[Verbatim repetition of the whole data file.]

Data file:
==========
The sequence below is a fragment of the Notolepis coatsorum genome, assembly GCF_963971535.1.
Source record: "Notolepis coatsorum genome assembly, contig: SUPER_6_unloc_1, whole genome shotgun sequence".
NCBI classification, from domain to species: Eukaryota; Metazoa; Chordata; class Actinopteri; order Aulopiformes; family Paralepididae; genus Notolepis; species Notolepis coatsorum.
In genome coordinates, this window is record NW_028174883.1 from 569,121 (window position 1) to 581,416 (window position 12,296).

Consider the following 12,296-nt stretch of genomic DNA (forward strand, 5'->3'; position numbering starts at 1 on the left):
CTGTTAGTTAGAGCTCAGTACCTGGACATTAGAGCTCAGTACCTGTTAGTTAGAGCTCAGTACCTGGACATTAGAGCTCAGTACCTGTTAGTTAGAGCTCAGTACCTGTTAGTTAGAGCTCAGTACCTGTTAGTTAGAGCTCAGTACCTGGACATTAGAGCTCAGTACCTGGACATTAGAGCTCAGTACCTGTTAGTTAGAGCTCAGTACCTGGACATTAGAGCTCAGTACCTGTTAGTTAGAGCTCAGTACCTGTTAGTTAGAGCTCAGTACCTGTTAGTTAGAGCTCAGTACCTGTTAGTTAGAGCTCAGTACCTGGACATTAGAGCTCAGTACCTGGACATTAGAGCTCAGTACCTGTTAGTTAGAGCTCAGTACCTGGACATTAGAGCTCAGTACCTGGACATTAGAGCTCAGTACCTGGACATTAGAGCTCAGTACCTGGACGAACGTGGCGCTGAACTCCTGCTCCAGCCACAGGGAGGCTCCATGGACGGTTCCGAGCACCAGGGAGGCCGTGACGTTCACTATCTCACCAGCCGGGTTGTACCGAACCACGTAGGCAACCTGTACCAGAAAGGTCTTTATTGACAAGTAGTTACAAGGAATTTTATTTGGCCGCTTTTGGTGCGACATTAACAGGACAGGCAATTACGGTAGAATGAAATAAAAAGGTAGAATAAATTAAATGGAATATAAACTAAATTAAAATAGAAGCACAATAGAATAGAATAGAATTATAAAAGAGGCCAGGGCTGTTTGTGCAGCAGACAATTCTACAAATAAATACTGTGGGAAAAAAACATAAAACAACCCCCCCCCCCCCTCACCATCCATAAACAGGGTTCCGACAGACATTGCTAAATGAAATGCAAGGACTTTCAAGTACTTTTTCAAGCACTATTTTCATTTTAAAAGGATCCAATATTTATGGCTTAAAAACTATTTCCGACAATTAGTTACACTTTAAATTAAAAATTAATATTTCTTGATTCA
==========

The sequence below is a fragment of the Notolepis coatsorum genome, assembly GCF_963971535.1.
Source record: "Notolepis coatsorum genome assembly, contig: SUPER_6_unloc_1, whole genome shotgun sequence".
NCBI classification, from domain to species: Eukaryota; Metazoa; Chordata; class Actinopteri; order Aulopiformes; family Paralepididae; genus Notolepis; species Notolepis coatsorum.
In genome coordinates, this window is record NW_028174883.1 from 569,121 (window position 1) to 581,416 (window position 12,296).

Consider the following 12,296-nt stretch of genomic DNA (forward strand, 5'->3'; position numbering starts at 1 on the left):
CTGTTAGTTAGAGCTCAGTACCTGGACATTAGAGCTCAGTACCTGTTAGTTAGAGCTCAGTACCTGGACATTAGAGCTCAGTACCTGTTAGTTAGAGCTCAGTACCTGTTAGTTAGAGCTCAGTACCTGTTAGTTAGAGCTCAGTACCTGGACATTAGAGCTCAGTACCTGGACATTAGAGCTCAGTACCTGTTAGTTAGAGCTCAGTACCTGGACATTAGAGCTCAGTACCTGTTAGTTAGAGCTCAGTACCTGTTAGTTAGAGCTCAGTACCTGTTAGTTAGAGCTCAGTACCTGTTAGTTAGAGCTCAGTACCTGGACATTAGAGCTCAGTACCTGGACATTAGAGCTCAGTACCTGTTAGTTAGAGCTCAGTACCTGGACATTAGAGCTCAGTACCTGGACATTAGAGCTCAGTACCTGGACATTAGAGCTCAGTACCTGGACGAACGTGGCGCTGAACTCCTGCTCCAGCCACAGGGAGGCTCCATGGACGGTTCCGAGCACCAGGGAGGCCGTGACGTTCACTATCTCACCAGCCGGGTTGTACCGAACCACGTAGGCAACCTGTACCAGAAAGGTCTTTATTGACAAGTAGTTACAAGGAATTTTATTTGGCCGCTTTTGGTGCGACATTAACAGGACAGGCAATTACGGTAGAATGAAATAAAAAGGTAGAATAAATTAAATGGAATATAAACTAAATTAAAATAGAAGCACAATAGAATAGAATAGAATTATAAAAGAGGCCAGGGCTGTTTGTGCAGCAGACAATTCTACAAATAAATACTGTGGGAAAAAAACATAAAACAACCCCCCCCCCCCCTCACCATCCATAAACAGGGTTCCGACAGACATTGCTAAATGAAATGCAAGGACTTTCAAGTACTTTTTCAAGCACTATTTTCATTTTAAAAGGATCCAATATTTATGGCTTAAAAACTATTTCCGACAATTAGTTACACTTTAAATTAAAAATTAATATTTCTTGATTCA